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Yes. Look, that's a great question. And I think over the past month, different researchers have written about this and kind of described it as, we'll call it, a significant risk to prepayments. And that was a reasonable concern early on because the GSEs used to have a policy with respect delinquencies, where after 4 months of delinquencies loans were pulled from pools. So if they were to have stuck with this boiler-plate practice, than if we got to 10% forbearance and if forbearance was treated like a regular delinquency, you could have very fast prepayments coming relatively quickly from this forbearance equation. But both the GSEs and FHFA have explicitly, and it was probably about a week ago, put out guidance where they are not going to treat forbearance like a regular delinquency, and they will wait until the forbearance period, which could be up to a year, is over before they start that 4-month clock. So there are situations if the loan turned out to be modified before that, then there are ways where it could come out of the pool before that. But I think that's a very low likelihood. So realistically, delinquencies is getting pulled from these pools is a problem for, let's say, 1.5 years from now? And then first off, we think and they are obviously very focused on it, we think that a good chunk of those delinquencies will be able to be put on a reasonable repayment plan. And obviously, the hope is that many of those people will have regained their jobs by then. And so yes, a percentage of them will probably ultimately default and be pulled out of the pools. But let's say, you sit there and if you try to say, "Okay, maybe 3% or 4% of these borrowers are pulled out of the pool in 18 months." That's actually a very, very low CPR, so to speak. And it's not something that we think negatively impacts the performance of our pools. On the contrary, I think net-net, that's a very good outcome in a way. I mean again, I don't want people missing payments and so forth. But from a prepayment perspective, the key change was the GSEs treating this the way they've treated Katrina and other hurricanes where they don't view these forbearances as delinquencies and that they are going to wait a long time to pull these loans out of the pools. That's critical to the performance of higher coupon securities and specs in particular. And we were very happy to see FHFA explicitly define that in a press release.

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Brocker Clinton Vandervliet, UBS Investment Bank, Research Division - Executive Director & Senior Banks Analyst of Mid Cap [46]

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Got it. Okay. That's a key distinction. I guess an analogous question beyond CRT. You -- obviously, this is credit protection if they forbear and modify, that would threaten the value of CRT, but they've come out right out of the gate with very aggressive forbearance. How does that fare to the value of the CRT market?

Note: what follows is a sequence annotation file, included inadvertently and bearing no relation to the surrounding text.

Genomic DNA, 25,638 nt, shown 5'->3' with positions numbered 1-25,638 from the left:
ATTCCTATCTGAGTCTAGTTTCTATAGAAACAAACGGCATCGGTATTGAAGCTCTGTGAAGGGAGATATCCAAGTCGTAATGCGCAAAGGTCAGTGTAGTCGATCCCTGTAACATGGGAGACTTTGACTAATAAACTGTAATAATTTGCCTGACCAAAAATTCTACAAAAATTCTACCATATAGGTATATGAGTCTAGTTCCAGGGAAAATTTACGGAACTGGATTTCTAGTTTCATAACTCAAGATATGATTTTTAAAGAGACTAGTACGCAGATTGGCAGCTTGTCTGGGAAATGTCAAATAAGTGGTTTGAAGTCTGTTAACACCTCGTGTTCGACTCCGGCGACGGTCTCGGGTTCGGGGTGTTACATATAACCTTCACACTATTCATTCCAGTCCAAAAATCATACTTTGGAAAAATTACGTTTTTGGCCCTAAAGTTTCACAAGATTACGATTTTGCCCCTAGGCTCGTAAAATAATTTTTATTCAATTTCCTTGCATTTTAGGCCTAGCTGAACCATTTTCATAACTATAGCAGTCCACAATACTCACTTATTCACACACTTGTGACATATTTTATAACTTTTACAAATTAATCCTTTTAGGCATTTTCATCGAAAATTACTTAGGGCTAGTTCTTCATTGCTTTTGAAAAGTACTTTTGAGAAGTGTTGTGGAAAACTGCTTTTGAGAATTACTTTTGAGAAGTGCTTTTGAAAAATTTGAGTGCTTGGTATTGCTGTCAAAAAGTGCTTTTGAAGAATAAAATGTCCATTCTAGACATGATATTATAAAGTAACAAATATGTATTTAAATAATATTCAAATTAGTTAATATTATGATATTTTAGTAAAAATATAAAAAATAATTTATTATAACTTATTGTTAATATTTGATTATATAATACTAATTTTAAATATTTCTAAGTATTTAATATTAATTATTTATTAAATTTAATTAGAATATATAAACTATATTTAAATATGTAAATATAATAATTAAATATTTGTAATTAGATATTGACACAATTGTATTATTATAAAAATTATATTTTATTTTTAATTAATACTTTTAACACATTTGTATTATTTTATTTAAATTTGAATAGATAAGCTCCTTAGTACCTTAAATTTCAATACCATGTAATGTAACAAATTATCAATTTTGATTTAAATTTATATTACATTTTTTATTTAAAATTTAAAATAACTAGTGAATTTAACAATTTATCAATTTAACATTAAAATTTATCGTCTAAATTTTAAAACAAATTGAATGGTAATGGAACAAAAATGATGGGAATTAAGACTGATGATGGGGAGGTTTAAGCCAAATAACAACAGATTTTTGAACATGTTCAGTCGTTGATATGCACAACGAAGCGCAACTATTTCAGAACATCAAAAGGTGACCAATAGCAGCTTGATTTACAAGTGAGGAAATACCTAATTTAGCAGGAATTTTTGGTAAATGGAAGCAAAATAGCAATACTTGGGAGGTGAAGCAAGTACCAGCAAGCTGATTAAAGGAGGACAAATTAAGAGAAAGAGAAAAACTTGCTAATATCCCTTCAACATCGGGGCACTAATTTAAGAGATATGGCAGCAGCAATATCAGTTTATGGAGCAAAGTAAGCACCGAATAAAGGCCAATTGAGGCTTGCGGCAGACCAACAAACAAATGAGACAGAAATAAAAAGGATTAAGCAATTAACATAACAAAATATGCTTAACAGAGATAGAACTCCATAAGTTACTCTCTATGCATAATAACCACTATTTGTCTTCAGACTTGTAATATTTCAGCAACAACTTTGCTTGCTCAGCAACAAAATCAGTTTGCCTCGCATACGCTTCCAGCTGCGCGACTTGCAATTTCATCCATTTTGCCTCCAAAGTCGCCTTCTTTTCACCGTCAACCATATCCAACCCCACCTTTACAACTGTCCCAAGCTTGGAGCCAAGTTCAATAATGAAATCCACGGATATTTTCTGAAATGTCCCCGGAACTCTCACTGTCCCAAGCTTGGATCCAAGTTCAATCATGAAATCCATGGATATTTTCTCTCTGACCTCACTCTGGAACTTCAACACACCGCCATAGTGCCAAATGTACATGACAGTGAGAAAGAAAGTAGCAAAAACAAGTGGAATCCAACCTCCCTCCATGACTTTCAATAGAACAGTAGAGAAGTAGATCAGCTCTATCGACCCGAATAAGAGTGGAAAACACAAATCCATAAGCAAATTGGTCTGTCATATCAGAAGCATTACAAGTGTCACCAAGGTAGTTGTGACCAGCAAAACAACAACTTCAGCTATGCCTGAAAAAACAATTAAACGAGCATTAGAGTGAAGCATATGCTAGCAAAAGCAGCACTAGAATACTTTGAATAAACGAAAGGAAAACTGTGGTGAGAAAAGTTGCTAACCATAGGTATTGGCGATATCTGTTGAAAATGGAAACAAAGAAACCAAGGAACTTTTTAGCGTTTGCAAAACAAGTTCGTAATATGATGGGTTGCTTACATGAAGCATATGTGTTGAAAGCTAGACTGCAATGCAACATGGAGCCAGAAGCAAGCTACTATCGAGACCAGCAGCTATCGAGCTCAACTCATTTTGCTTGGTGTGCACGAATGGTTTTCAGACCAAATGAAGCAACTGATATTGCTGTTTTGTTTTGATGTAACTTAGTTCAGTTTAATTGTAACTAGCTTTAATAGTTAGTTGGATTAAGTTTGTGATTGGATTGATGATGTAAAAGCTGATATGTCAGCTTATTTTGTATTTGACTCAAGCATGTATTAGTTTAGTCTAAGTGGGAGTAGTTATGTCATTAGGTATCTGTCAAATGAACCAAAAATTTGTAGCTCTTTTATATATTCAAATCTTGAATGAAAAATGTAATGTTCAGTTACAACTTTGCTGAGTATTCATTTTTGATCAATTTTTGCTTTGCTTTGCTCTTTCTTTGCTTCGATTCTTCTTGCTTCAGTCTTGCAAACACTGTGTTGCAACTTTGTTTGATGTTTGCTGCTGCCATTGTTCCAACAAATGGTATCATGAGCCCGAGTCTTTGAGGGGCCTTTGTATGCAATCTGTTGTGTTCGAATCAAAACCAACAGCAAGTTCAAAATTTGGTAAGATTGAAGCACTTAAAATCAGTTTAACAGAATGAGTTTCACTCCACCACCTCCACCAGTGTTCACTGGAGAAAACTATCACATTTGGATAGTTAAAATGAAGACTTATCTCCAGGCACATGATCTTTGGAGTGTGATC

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Gary D. Kain, AGNC Investment Corp. - CEO, CIO & Director [47]

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So I mean, look, with CRT, forbearance is good in terms of the fact that we're giving borrowers who would have a short-term interruption to their income and their ability to pay, we're giving them significant time to work through that. And if they get their job back, then hopefully, there's a plan to get them current. And I think there will be lots of options. And as Aaron mentioned in his prepared remarks, just buying a lot of time keeps any pressure off the housing market from REO disposition, and it prevents or likely prevents a downward spiral for house prices. So that's good for CRT ultimately. The other thing that's interesting and that Aaron alluded to, just going back to kind of the prepayment question is one of the things -- we've gotten the question at times about, well, you have this favorable view on prepayments, that they're not going to be that fast. The other thing that CRT does is it really, really handcuffs the GSEs with respect to trying to implement some much faster, streamlined refi program, where they look past income and job situations in terms of deciding whether someone can refi. But if they do that and they let people refi that have credit issues, then that's a home run for us as a CRT holder because they essentially have this in the money protection that they've bought for 7 years that protects them from the bulk of the losses for these weaker credit borrowers. And if they just go and refi them and do that uneconomically, they're basically going to waste that protection. So we certainly do not see that happening. In a sense for our position, we sort of have a little bit of a built-in hedge for that situation.

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Operator [48]

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Ladies and gentlemen, this concludes our question-and-answer session. I would like to turn the conference back over to Gary Kain for any closing remarks.

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Gary D. Kain, AGNC Investment Corp. - CEO, CIO & Director [49]

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Well, look, I'd like to thank everyone for their interest in AGNC. I hope everyone stays safe through these really difficult times, and we look forward to speaking with you again next quarter.

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Operator [50]

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And thank you, sir. The conference has now concluded. Thank you for attending today's presentation. You may now disconnect.